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Obesity and excessive dietary consumption promote an inflammatory state in peripheral metabolic tissues driven by ingress and activation of immune cells. Likewise, the central nervous system responds to high fat and sugar-rich diets with rapid upregulation of the master inflammatory NF-κB pathway in important brain regions including the hypothalamus, a critical site of energy homeostasis regulation. Thus, identifying mechanisms that regulate the hypothalamic inflammatory process can advance our understanding of obesity pathogenesis and assist with development of new treatment targets.

Recent evidence suggests that neuronal inflammation may be a downstream event during diet-induced obesity (DIO), with the recruitment and activation of hypothalamic glial cells being a more proximal response to high fat diet (HFD) exposure. While several studies have implicated microglia in the generation of diet-induced inflammatory signals and metabolic dysfunction, a similar role for astrocytes remains unclear. To address this, Douglass et al. developed a mouse model with an inducible astrocyte-specific deletion of IKKβ. Using this approach, they demonstrate that reduction of astrocyte inflammatory signaling protects mice from HFD-induced hypothalamic inflammation and reduces susceptibility to DIO and glucose intolerance. These results highlight the important role of non-neuronal cells in obesity pathogenesis and suggest the possibility of new cellular targets for therapy.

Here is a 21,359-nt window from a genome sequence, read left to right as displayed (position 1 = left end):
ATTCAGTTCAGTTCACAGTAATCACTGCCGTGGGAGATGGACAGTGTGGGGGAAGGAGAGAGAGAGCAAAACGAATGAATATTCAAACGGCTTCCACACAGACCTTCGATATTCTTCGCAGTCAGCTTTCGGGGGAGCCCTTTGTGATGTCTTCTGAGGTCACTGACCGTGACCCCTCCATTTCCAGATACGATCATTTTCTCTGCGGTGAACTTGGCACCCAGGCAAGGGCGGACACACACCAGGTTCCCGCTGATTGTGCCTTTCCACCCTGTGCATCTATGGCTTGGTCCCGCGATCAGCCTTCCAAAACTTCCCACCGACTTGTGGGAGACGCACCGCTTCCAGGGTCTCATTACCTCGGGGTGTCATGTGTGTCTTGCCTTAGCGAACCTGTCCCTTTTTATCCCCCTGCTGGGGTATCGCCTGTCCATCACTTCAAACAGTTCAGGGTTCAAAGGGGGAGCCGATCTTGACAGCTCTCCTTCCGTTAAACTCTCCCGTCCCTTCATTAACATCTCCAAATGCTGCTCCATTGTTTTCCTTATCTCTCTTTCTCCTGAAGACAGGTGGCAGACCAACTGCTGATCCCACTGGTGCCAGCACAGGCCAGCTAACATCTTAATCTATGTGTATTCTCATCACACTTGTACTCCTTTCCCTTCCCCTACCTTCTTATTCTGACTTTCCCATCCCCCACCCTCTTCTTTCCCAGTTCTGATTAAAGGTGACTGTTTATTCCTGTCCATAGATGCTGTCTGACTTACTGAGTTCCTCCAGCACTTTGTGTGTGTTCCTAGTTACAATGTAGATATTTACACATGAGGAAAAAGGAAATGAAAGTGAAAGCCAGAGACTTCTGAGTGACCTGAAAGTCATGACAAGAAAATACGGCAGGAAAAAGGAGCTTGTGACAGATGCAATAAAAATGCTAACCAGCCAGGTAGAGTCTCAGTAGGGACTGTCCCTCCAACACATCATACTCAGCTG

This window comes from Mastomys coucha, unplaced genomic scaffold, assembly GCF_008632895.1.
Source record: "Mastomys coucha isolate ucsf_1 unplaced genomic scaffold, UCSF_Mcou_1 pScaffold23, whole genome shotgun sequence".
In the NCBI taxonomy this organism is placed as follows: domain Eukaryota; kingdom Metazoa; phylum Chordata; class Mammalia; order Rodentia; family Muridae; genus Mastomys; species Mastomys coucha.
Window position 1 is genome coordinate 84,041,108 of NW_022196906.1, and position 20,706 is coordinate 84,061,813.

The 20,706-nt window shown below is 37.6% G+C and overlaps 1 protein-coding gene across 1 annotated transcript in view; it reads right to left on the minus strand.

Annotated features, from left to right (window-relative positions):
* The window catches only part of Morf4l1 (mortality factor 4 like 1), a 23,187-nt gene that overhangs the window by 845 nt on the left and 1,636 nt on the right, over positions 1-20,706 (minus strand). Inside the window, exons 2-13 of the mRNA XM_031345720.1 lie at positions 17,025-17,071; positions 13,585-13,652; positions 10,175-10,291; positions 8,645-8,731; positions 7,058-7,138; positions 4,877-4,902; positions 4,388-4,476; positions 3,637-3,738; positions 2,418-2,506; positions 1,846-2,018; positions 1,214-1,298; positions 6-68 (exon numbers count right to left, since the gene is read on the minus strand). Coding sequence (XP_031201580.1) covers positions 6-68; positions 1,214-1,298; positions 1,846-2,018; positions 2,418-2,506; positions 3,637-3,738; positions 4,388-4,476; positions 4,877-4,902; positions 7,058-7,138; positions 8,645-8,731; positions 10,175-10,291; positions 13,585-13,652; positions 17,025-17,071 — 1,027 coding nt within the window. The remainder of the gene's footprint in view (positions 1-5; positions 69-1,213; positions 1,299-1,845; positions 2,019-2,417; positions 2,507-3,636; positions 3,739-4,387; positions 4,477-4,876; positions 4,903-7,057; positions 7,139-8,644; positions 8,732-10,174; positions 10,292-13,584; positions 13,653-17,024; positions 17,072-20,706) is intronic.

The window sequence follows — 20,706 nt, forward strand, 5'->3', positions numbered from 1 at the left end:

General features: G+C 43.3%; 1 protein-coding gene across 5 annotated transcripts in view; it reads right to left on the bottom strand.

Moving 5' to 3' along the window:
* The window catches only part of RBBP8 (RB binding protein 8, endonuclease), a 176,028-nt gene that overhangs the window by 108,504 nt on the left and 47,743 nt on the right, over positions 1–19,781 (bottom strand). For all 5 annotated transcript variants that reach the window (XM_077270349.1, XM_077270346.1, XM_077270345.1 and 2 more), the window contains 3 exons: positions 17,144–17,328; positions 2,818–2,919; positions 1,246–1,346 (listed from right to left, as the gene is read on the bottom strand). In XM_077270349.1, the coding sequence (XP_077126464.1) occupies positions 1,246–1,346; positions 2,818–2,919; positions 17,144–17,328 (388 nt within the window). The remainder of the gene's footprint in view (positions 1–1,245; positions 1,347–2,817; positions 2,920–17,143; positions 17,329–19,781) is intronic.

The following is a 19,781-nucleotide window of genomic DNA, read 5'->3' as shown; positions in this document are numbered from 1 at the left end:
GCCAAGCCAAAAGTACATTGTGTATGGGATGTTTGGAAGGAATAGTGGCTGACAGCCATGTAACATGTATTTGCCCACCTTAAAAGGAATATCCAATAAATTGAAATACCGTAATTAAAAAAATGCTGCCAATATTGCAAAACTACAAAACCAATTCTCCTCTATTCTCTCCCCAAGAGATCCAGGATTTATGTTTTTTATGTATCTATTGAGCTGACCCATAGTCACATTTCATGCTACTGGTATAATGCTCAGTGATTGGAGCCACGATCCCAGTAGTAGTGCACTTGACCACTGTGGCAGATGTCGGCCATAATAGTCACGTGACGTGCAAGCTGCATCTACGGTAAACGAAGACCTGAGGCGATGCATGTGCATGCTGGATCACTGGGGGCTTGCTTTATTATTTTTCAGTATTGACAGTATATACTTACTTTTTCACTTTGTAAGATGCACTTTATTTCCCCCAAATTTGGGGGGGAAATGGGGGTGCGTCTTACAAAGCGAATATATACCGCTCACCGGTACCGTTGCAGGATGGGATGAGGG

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In this section authors briefly report on their work recently published in Molecular Metabolism.

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Brandon L Roberts, Baylin Bennett
Oregon National Primate Research Center, Beaverton, Oregon, USA
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